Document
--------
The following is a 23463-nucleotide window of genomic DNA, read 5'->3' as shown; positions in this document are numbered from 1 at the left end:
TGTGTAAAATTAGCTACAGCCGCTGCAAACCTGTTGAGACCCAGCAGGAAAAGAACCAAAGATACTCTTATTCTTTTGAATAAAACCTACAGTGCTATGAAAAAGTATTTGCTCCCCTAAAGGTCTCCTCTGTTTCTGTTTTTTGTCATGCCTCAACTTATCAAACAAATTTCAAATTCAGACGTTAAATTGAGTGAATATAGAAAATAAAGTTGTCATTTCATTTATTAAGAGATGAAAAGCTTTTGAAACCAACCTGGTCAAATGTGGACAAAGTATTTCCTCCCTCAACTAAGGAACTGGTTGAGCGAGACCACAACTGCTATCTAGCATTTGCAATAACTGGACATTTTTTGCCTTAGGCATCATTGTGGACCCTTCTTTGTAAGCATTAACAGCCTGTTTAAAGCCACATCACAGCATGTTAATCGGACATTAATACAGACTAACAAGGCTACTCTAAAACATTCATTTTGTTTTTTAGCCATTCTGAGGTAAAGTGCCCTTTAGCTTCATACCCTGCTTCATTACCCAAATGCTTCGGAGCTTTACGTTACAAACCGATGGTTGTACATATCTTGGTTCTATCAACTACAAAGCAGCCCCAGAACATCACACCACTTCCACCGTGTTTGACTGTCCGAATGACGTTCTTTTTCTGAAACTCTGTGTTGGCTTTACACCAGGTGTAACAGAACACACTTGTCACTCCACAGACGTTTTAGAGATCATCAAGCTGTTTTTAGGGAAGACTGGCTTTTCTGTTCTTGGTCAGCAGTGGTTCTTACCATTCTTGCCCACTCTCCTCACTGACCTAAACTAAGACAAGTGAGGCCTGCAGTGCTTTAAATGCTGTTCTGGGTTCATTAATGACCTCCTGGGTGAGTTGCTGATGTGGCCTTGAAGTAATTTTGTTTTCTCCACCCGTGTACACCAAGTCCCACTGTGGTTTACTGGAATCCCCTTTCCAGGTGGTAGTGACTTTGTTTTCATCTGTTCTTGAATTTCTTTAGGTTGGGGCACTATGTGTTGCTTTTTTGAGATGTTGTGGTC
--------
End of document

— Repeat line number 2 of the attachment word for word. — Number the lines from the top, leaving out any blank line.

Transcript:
TGTGTAAAATTAGCTACAGCCGCTGCAAACCTGTTGAGACCCAGCAGGAAAAGAACCAAAGATACTCTTATTCTTTTGAATAAAACCTACAGTGCTATGAAAAAGTATTTGCTCCCCTAAAGGTCTCCTCTGTTTCTGTTTTTTGTCATGCCTCAACTTATCAAACAAATTTCAAATTCAGACGTTAAATTGAGTGAATATAGAAAATAAAGTTGTCATTTCATTTATTAAGAGATGAAAAGCTTTTGAAACCAACCTGGTCAAATGTGGACAAAGTATTTCCTCCCTCAACTAAGGAACTGGTTGAGCGAGACCACAACTGCTATCTAGCATTTGCAATAACTGGACATTTTTTGCCTTAGGCATCATTGTGGACCCTTCTTTGTAAGCATTAACAGCCTGTTTAAAGCCACATCACAGCATGTTAATCGGACATTAATACAGACTAACAAGGCTACTCTAAAACATTCATTTTGTTTTTTAGCCATTCTGAGGTAAAGTGCCCTTTAGCTTCATACCCTGCTTCATTACCCAAATGCTTCGGAGCTTTACGTTACAAACCGATGGTTGTACATATCTTGGTTCTATCAACTACAAAGCAGCCCCAGAACATCACACCACTTCCACCGTGTTTGACTGTCCGAATGACGTTCTTTTTCTGAAACTCTGTGTTGGCTTTACACCAGGTGTAACAGAACACACTTGTCACTCCACAGACGTTTTAGAGATCATCAAGCTGTTTTTAGGGAAGACTGGCTTTTCTGTTCTTGGTCAGCAGTGGTTCTTACCATTCTTGCCCACTCTCCTCACTGACCTAAACTAAGACAAGTGAGGCCTGCAGTGCTTTAAATGCTGTTCTGGGTTCATTAATGACCTCCTGGGTGAGTTGCTGATGTGGCCTTGAAGTAATTTTGTTTTCTCCACCCGTGTACACCAAGTCCCACTGTGGTTTACTGGAATCCCCTTTCCAGGTGGTAGTGACTTTGTTTTCATCTGTTCTTGAATTTCTTTAGGTTGGGGCACTATGTGTTGCTTTTTTGAGATGTTGTGGTC